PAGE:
• I stop listening to Fauci when a reporter asked him if people will developed permanently immunity on covid19. His replied is like all other pathogen, people will develop lifelong immunity to it. I think this was one of the reason why the younger people, who was told they will not get serious illness from Coviv19, tried to get themselves infected to get that immunity. How many people did CDC and Fauci blunders killed ? It would be nice if Fauci do the world a favor and retire.

    I never read news about him anymore, I think he is more a a politician than a scientist. When CDC and Brix was saying wash your hand and you don’t have to wear mask back in March 2020, that was like a big blunder to me. Doctors in Taiwan and China are already saying it was in the air. Fauci did not even contradict CDC.

    To keep oneself safe, it is better to do ones own research than listening to Fauci and CDC.

  • It certainly seems that Anne Schuchat who has dedicated more than half her life to public health must have done a whole lot right to be with the CDC for 33 years. I do not understand the vitriole expressed (or oozing from) several commentors below. Jealousy? I on the other hand want to thank her for her hard work, and I wish her a Very Happy Uncomplicated Retirement – away from couch critics etc.

  • After her many decades of service resisting the attack of virus and other pathogens she had to stand by helpless and an ignorant politician caused over half a million needless deaths. The research showung all the deaths over 4,000 as preventable may sound too good to be true, but it is pretty darn close.
    May she enjoy retirememt more than what the last three yers gave her.

    • Phil, your are talking about “politicans” plural aren’t you — specifically the Governors of New York, New Jersey, and Pennsylvania?

      If you aren’t you should be.

    • Blessed with the gift of hindsight I’d love to hear your fantasized story for how you would have limited the global number of Covid deaths to 4,000. We still haven’t traced this to patient zero, and you couldn’t have prevented this even if you had a time machine.

    • Oh, good grief! Go back and read articles from the beginning of 2020, where hundreds of thousands of deaths were predicted by our own top government health officials. Go back and watch the testimony to Congress of the benefits of ivermectin (then not allowed, now allowed). Understand the whole cloth mask/real world scenario (you were better off distanced during surges) and the fact that CV-19 was breaking through cloth. There are many fingers to point.

  • Keep track of where these people are going. Just as they are starting to get to the root of where this pandemic started, the people involved, and those involved in pushing fear that led to the greatest mistake in human history (lockdowns), they are leaving their posts in droves. Should be held accountable.

    • Please cite reference on “droves” who left beyond normal changing of guard after other party takes office. Some political lackeys (e.g. Redfield, Hahn, Azar) left or were fired rightfully IMO. I am interested in Messonnier’s departure, but Anne Schuchat sounds like she’ll end up at home.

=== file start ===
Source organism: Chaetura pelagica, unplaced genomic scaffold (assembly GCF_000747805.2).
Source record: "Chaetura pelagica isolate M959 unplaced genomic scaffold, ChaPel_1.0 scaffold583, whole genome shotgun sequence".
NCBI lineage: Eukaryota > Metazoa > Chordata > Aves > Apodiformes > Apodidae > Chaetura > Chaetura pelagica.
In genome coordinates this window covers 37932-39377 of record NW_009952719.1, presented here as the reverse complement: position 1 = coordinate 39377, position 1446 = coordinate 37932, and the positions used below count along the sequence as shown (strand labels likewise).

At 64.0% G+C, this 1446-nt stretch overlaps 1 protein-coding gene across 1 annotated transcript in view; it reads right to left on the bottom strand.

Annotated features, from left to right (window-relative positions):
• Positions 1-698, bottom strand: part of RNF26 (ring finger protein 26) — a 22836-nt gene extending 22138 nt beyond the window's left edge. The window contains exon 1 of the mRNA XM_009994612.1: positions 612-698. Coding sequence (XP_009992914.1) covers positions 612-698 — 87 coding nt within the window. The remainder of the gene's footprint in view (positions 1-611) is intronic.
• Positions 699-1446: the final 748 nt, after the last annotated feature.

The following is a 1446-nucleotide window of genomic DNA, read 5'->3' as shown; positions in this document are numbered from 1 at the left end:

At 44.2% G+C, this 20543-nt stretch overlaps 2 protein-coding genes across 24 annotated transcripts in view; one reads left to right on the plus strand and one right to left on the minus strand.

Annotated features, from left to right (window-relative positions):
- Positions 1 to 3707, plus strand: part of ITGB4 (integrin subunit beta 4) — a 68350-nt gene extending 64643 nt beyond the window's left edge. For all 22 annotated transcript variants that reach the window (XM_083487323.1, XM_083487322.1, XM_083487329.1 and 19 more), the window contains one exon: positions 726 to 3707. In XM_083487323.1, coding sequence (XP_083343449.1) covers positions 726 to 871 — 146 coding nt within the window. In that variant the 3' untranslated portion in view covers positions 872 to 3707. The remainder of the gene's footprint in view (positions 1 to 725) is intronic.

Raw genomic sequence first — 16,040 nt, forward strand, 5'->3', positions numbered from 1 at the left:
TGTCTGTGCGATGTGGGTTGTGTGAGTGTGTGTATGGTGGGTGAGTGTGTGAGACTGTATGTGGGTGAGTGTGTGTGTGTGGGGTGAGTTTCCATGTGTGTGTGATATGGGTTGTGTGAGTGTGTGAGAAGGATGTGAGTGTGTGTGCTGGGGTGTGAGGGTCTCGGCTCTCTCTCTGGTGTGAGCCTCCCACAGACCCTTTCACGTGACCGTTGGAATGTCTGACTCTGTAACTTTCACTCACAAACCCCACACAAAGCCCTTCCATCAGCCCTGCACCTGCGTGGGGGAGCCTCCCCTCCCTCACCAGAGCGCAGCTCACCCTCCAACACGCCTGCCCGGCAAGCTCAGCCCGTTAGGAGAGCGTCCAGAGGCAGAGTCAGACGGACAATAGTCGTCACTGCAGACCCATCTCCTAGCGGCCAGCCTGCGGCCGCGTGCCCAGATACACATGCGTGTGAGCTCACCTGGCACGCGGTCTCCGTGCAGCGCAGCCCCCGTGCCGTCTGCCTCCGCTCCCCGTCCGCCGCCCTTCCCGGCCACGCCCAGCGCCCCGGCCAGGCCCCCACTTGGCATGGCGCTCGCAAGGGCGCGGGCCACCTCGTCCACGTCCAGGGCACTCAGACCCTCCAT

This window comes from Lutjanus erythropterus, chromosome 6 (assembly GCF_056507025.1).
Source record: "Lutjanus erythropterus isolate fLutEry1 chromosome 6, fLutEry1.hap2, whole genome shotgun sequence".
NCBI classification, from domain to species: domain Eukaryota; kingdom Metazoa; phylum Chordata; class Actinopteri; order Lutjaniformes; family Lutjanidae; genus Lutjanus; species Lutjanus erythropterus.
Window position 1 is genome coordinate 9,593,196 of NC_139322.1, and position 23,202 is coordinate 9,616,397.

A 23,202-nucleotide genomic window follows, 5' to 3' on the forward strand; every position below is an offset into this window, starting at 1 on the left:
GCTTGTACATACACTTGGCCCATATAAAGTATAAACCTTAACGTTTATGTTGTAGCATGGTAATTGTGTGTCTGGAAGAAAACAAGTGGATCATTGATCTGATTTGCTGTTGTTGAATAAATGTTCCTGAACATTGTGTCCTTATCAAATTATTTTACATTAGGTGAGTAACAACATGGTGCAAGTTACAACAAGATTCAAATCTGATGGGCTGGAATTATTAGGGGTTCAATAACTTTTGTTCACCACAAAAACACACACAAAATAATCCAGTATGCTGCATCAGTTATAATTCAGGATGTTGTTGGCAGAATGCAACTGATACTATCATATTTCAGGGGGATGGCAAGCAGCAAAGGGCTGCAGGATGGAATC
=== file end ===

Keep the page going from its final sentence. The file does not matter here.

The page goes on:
580K deaths (most unnecessary) should elicit fear and a-political root cause analysis. Mistakes made and aftermath will be felt for decades, as well as recognition of success, e.g. vaccines. Regardless of origin, US response – measured in unnecessary deaths, exposure of racial inequality, failure to protect frontline care providers and the aged – was “catastrophic”.

    • Steven Ross, here’s some data for you.

      We have a population of 330 million people in this country. Taking into account the CDC distinction of “died from” and “died with” we will lose around 600,000 people, more or less, kinda sorta. Approximately 25% percent of those deaths are individuals over the age of 80. Moreover, the average number of co-morbidities — diabetes, ischemic heart disease, etc– is close to 4 per fatality.

      Let that sink in. FOUR.

      Our response to this has been to (1) throw 12 million people out of work; (2) destroy thousands of small businesses that will have a very hard time coming back, it they even do; (3) transform one of the greatest cities on the planet, New York, into a ghost town; (4) take away a year’s worth of education for young students, many of whom are poor, with very bad consequences that have yet to play out; (5) print enormous sums of money that are just now beginning to have disastrous consequences, and will saddle our progeny with a debt they can never repay.

      Enough data for you?

      Oh, one other thing. That death toll of 600k amounts to TWO TENTHS of ONE PERCENT of our nation’s population. That is sad and all, but in our “response” we have likely ruined the future lives of probably 10% of the population — 30+ million people.

      This tradeoff, this failure to engage in sensible risk management, has been absolutely catastrophic, and we will pay the price for years to come.

Comments are closed.